Medina (/mɛˈdiːnə/; Arabic: اَلْمَدِينَة اَلْمَنَوَّرَة, officially al-Madīnah al-Munawwarah, "the radiant city", or اَلْمَدِينَة al-Madīnah, also officially transliterated as Madinah by the Saudi Government and in modern Islamic literature generally) is a modern city in the Hejaz region of western Saudi Arabia, and the capital of Al Madinah Province. An alternative name is Madinat Al-Nabi ("The City of the Prophet", i.e., Muhammad). The Arabic word madinah simply means "city". Before the advent of Islam, the city was known as Yathrib but was personally renamed by Muhammad.
The burial place of the Islamic prophet Muhammad, it is the second holiest city in Islam after Mecca. Medina is critically significant in Islamic History as Muhammad's final religious base after the Hijrah and the location of his death in 632 AD/11 AH. Medina was the power base of Islam in its first century, being where the early Muslim community (ummah) developed, first under Muhammad's leadership and then under the first four caliphs of Islam: Abu Bakr, `Omar, `Othman and `Ali.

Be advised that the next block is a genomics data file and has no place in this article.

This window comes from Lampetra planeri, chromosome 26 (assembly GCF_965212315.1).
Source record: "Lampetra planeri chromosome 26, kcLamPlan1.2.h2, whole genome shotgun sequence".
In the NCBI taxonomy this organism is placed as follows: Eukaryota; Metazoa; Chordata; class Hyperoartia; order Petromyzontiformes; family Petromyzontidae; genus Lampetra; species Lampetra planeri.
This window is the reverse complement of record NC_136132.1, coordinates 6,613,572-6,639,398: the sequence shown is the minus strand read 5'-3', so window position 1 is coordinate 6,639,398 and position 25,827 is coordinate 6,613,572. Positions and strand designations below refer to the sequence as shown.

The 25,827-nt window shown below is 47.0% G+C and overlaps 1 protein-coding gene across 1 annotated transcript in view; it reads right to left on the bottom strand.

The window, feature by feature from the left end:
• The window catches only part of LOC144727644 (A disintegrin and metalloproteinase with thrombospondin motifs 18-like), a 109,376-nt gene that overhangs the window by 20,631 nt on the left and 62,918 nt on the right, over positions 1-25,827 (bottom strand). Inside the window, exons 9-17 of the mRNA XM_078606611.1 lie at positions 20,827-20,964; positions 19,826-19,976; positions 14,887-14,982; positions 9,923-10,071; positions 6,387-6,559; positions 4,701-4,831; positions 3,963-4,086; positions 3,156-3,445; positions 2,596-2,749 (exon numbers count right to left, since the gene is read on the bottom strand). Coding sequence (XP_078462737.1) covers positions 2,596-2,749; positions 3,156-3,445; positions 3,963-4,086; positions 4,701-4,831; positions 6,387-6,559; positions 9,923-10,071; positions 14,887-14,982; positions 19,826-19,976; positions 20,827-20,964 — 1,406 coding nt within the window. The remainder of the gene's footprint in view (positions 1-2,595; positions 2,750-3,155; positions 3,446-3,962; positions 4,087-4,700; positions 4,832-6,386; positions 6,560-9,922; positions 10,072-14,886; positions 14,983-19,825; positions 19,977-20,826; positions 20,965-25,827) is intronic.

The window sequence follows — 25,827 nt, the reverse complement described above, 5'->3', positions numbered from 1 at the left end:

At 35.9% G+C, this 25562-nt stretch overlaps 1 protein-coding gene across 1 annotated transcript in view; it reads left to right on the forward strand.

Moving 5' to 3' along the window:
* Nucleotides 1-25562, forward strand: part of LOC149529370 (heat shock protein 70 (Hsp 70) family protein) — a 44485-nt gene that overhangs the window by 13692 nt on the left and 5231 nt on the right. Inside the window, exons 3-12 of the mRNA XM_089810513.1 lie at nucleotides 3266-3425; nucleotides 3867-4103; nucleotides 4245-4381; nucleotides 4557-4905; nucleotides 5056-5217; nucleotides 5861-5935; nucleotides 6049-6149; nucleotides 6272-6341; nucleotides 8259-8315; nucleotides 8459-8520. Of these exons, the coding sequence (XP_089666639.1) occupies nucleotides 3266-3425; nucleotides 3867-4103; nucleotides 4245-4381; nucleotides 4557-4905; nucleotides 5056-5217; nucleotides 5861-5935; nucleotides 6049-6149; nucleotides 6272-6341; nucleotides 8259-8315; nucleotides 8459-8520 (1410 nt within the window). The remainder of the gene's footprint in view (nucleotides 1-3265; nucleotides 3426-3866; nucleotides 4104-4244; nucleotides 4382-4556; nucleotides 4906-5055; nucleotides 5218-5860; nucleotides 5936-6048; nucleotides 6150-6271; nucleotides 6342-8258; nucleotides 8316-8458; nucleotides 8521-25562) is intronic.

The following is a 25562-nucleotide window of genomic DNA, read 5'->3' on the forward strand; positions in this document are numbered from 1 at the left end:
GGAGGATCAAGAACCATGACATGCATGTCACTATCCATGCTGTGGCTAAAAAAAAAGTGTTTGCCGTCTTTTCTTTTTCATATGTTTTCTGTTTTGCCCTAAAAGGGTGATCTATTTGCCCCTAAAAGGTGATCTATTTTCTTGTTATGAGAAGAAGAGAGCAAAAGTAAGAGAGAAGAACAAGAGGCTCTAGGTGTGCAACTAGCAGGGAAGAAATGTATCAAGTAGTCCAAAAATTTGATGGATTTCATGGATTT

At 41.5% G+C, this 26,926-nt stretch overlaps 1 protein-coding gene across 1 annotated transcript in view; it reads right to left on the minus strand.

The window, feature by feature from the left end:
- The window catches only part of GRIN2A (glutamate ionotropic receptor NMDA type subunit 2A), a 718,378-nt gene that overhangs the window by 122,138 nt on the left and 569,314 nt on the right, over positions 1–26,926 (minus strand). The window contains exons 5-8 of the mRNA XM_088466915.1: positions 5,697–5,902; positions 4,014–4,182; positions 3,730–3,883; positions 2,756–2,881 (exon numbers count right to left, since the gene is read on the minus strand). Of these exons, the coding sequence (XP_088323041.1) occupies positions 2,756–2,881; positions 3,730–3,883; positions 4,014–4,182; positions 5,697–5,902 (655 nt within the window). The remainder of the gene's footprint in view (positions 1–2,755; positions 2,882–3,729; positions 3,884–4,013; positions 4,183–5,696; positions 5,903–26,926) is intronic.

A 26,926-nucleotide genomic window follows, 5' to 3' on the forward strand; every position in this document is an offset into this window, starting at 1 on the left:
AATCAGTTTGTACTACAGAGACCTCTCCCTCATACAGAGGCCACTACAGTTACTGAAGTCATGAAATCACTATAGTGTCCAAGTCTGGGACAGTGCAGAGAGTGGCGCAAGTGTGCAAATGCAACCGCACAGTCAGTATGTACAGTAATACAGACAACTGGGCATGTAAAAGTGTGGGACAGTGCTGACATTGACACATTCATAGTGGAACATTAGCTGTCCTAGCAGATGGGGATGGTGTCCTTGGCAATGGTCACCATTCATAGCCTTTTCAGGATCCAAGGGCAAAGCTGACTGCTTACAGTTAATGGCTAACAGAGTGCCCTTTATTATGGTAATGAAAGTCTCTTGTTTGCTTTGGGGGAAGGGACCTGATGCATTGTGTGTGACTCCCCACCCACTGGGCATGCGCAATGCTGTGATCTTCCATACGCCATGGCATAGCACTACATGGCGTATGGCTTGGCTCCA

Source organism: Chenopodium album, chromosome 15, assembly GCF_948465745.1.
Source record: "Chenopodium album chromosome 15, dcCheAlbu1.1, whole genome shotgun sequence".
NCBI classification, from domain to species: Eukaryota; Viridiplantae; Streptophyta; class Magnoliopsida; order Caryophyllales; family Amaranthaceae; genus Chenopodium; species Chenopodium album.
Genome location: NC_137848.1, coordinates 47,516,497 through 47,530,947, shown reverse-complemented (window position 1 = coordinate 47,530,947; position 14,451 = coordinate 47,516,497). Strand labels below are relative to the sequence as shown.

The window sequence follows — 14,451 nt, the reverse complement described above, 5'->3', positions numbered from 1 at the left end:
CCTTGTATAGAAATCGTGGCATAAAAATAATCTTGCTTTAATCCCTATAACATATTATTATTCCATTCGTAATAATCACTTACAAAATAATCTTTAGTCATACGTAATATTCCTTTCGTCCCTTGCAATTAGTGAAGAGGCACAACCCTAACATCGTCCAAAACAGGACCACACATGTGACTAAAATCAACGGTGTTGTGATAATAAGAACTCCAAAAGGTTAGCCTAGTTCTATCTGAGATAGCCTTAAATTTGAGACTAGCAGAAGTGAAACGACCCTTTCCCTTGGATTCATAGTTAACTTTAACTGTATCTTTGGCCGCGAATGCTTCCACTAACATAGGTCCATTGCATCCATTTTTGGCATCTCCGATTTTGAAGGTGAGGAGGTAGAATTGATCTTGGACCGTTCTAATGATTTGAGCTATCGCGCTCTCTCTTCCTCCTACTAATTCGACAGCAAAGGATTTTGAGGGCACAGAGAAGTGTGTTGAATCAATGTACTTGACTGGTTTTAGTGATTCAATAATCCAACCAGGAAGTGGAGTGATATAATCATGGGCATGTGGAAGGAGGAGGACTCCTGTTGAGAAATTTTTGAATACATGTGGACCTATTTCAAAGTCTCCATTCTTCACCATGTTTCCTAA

Medina is reportedly home to the three oldest mosques in Islam which were built in the days of Muhammad, namely Al-Masjid an-Nabawi (The Prophet's Mosque), Quba Masjid (the first mosque in Islam's history), and Masjid al-Qiblatain (The Mosque of the Two Qiblahs – the mosque where the direction of Muslim prayer, or qiblah, was switched from Jerusalem to Mecca).
Similarly to Mecca, entrance to the sacred core of Medina (but not the entire city) is restricted to Muslims only; non-Muslims are not permitted to enter nor are they allowed to cross through the city center.
Muslims believe that the final chapters (surahs) of the Qur'an chronologically were revealed to the Prophet in Medina and are called Medinan surahs in contrast to earlier Meccan surahs.